Ignatius Aphrem II is the patriarch of the Syriac Orthodox Church based in Damascus. The 56-year-old Syrian patriarch previously served as the Orthodox Archbishop for the Eastern United States from 1996 until his election as patriarch in 2014.

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The Syrian Orthodox Church distinguished itself after the divisions following the Council of Chalcedon in 451. Its leaders have engaged in ecumenical dialogue with the Catholic Church since signing a joint declaration with John Paul II in 1984. Today Syrian Orthodox communities live mainly in Syria, Lebanon, Iraq, and Turkey.

Aram I

Aram I has served as the Catholicos of Cilicia of the Armenian Apostolic Church since 1995 and resides in Antelias, Lebanon. The 74-year-old Catholicos was born in Beirut. He holds a Ph.D. from Fordham University in New York and has written more than a dozen books in Armenian, English, and French.

The Armenian Apostolic Church is an Oriental Orthodox Church and Armenia’s national church. It has two sees, with Catholicoi based in Armenia and in Lebanon.

Catholicos Aram I has met with Popes John Paul II, Benedict VI, and Francis during his more than 25 years as Catholicos.

Cardinal Leonardo Sandri

Cardinal Sandri will participate in the Vatican’s Lebanon meeting in his role as prefect of the Congregation for the Oriental Churches, the Vatican congregation responsible for communication with the 23 Eastern Catholic Churches.

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Sandri has visited Lebanon on numerous occasions since he was appointed prefect in 2007.

Cardinal Kurt Koch, president of the Pontifical Council for Promoting Christian Unity, in Rome on Oct. 23, 2019. Credit: Daniel Ibáñez/CNA.
Cardinal Kurt Koch, president of the Pontifical Council for Promoting Christian Unity, in Rome on Oct. 23, 2019. Credit: Daniel Ibáñez/CNA.

Cardinal Kurt Koch

Cardinal Koch has served as the president of the Pontifical Council for Promoting Christian Unity since 2010 and has also been a member of the Congregation for the Oriental Churches. He has co-presided over meetings of the Joint International Commission for Theological Dialogue Between the Catholic Church and the Orthodox Church.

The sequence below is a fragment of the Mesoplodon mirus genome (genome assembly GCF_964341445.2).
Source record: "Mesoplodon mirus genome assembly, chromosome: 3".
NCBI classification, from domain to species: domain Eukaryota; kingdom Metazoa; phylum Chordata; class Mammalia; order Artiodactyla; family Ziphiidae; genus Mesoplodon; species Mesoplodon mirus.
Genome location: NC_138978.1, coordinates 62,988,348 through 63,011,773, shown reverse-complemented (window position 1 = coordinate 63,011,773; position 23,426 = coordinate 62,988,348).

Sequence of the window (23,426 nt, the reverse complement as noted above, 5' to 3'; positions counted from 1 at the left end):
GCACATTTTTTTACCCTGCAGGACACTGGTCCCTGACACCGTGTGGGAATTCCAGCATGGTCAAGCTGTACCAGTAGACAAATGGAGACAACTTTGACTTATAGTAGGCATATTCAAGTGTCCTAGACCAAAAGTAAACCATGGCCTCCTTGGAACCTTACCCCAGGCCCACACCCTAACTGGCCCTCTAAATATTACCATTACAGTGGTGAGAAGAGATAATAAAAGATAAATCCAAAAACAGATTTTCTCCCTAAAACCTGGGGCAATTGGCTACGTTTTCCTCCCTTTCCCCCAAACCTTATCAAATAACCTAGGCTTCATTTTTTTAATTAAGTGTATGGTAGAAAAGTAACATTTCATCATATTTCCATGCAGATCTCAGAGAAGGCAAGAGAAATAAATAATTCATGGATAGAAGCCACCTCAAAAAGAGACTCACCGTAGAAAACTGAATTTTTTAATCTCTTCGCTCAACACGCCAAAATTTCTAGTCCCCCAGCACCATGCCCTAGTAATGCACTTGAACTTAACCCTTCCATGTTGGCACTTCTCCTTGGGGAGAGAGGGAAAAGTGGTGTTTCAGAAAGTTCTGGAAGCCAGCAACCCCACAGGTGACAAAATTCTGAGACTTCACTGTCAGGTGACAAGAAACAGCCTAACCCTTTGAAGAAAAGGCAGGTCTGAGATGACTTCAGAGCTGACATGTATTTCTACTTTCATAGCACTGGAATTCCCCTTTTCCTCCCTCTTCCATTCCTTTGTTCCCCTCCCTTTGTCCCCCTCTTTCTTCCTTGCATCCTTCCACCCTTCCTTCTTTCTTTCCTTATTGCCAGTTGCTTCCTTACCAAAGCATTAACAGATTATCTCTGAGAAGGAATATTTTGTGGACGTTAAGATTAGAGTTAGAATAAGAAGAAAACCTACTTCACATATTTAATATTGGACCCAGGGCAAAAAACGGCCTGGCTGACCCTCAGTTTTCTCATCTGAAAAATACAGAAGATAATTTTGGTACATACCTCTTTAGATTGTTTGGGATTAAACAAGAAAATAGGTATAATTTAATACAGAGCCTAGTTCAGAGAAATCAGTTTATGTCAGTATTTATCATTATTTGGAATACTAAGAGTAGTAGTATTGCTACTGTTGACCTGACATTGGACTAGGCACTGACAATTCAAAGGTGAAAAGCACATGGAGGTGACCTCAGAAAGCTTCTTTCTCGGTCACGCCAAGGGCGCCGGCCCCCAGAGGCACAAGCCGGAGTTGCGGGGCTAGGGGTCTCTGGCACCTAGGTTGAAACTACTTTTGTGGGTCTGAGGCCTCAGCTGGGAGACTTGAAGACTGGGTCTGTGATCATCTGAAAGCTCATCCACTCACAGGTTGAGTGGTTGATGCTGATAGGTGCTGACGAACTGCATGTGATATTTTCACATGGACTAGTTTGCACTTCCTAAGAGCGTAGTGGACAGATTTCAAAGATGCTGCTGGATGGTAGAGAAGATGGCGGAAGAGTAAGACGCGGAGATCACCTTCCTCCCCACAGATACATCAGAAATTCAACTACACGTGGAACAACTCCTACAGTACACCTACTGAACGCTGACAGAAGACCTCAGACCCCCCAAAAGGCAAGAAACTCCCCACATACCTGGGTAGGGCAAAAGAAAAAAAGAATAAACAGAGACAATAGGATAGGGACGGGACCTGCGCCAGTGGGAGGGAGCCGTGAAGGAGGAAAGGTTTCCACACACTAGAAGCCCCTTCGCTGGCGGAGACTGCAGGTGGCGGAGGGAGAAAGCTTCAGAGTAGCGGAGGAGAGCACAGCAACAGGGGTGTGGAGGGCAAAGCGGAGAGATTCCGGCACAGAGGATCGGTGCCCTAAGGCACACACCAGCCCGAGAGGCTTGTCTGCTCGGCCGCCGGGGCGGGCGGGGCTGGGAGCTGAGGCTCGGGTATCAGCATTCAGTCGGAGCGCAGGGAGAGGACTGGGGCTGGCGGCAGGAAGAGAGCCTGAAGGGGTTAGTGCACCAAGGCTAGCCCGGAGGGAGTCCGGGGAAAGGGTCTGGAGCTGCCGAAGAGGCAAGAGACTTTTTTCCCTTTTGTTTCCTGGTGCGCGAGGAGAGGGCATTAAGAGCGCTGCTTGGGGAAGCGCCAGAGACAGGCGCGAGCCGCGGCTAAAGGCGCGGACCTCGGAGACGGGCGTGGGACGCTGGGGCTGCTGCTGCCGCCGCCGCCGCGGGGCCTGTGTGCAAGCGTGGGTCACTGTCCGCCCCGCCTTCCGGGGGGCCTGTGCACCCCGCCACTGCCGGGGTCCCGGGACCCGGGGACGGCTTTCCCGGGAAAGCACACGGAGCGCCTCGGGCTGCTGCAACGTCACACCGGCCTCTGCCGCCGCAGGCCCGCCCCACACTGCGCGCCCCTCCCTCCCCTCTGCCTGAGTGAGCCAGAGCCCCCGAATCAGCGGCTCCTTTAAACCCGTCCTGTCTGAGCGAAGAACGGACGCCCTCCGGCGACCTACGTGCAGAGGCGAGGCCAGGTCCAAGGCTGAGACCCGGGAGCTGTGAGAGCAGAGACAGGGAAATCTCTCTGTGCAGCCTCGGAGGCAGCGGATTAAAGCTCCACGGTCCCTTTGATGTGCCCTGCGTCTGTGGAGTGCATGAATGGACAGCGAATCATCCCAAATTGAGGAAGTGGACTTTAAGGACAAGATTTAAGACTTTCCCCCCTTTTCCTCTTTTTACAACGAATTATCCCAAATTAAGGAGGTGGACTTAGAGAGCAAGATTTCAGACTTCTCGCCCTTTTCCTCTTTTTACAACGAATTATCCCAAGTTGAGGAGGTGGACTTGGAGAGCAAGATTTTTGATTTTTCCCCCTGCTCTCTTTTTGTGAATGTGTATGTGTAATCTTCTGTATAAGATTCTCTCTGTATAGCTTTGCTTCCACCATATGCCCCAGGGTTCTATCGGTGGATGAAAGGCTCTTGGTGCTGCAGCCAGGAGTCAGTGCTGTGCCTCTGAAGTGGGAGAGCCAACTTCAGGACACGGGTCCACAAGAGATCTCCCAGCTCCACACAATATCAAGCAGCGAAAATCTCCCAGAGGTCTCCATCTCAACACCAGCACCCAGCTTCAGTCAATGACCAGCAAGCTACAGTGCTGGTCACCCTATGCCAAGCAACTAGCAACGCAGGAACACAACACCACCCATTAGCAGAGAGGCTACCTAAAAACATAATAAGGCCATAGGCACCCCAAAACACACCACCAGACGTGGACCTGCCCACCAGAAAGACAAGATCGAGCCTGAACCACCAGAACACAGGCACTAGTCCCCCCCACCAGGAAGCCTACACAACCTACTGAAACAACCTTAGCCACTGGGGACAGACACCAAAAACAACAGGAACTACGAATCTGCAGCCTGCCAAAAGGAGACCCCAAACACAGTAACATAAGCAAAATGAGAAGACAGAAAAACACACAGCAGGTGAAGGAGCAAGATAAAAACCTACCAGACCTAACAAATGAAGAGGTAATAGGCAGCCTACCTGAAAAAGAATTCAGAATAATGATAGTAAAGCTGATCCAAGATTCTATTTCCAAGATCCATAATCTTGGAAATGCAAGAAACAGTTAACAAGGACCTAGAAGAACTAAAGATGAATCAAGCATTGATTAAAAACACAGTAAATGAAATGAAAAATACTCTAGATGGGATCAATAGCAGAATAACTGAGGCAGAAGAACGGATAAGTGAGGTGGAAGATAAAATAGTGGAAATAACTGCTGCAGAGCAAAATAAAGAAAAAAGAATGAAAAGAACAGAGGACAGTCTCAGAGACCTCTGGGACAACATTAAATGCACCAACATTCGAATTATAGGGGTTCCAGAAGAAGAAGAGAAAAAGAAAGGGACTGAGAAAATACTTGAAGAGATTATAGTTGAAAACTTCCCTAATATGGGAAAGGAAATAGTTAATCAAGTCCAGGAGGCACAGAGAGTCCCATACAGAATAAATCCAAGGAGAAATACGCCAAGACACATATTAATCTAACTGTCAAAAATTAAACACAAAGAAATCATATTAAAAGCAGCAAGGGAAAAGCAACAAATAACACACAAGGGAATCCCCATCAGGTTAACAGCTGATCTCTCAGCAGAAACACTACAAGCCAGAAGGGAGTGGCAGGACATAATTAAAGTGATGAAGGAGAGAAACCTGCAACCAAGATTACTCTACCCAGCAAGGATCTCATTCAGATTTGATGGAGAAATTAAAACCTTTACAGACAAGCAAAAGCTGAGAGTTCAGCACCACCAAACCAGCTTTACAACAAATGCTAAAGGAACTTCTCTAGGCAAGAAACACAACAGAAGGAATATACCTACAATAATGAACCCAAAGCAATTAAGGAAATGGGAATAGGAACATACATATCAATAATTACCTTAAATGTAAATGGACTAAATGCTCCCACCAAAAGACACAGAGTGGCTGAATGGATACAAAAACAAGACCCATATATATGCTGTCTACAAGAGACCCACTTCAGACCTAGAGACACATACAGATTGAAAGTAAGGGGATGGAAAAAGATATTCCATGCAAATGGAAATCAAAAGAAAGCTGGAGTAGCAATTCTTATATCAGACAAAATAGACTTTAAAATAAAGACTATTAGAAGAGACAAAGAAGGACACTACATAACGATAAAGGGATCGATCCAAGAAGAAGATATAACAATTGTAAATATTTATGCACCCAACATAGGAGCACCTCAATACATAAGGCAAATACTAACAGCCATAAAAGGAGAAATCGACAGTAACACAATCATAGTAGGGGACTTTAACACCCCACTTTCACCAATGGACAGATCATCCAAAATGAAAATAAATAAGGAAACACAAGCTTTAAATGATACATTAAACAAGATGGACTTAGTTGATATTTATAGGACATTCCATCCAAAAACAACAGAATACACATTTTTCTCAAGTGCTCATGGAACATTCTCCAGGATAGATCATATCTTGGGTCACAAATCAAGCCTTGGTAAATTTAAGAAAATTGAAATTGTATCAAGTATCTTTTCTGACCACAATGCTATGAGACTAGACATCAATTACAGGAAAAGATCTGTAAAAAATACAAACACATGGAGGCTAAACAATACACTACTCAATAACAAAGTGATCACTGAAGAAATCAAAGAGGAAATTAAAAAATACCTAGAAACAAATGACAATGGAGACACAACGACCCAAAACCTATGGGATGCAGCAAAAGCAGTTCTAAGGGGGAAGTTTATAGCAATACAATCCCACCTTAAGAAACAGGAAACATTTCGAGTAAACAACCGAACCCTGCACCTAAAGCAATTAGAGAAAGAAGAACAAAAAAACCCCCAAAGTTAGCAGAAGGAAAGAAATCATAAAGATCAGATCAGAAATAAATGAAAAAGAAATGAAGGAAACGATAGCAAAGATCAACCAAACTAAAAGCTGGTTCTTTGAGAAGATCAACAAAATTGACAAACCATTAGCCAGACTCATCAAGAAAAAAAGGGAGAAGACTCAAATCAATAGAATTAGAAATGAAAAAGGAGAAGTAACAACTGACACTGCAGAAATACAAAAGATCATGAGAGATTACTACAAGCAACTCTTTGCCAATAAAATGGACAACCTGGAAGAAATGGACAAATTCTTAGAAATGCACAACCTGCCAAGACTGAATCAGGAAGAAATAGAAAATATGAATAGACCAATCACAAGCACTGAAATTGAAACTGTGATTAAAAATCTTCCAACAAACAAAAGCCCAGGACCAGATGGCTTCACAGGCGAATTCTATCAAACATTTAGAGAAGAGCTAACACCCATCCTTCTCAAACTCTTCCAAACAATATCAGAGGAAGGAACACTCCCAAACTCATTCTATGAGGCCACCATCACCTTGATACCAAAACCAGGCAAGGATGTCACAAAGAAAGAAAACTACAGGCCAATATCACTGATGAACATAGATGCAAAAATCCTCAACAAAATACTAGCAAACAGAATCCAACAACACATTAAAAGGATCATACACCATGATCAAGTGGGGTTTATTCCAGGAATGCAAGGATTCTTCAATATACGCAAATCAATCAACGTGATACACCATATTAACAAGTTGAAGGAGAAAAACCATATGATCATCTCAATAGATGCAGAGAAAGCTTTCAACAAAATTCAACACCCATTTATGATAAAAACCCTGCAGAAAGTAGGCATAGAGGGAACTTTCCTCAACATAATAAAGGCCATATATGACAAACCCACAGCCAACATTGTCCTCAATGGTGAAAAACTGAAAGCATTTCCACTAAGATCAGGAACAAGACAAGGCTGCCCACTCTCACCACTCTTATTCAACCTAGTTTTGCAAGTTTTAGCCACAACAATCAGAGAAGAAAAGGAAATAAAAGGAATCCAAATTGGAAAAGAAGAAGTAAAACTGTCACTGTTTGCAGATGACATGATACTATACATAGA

Ambassador Farid Elias Al-Khazen

While the Vatican’s day of prayer for Lebanon will be a gathering of Christian leaders without the presence of politicians, Archbishop Spiteri has said that diplomats and officials representing Lebanon to Holy See, such as Ambassador Farid Elias Al-Khazen, are also expected to attend.

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Pope Francis

Pope Francis has frequently spoken of his concern and affection for Lebanon in speeches and correspondence amid the country’s crisis.

The pope wrote a Christmas letter to the “beloved people of Lebanon” on Dec. 24 in which he said that he was “deeply troubled to see the suffering and anguish that has sapped the native resilience and resourcefulness of the Land of the Cedars.”

In his speech to diplomats accredited to the Holy See this year, the pope called for a renewed political commitment to fostering the stability of Lebanon.

“A weakening of the Christian presence risks destroying internal equilibrium and the very reality of Lebanon. Moreover, without an urgently needed process of economic recovery and reconstruction, the country risks bankruptcy, with the possible effect of a dangerous drift towards fundamentalism,” Pope Francis said.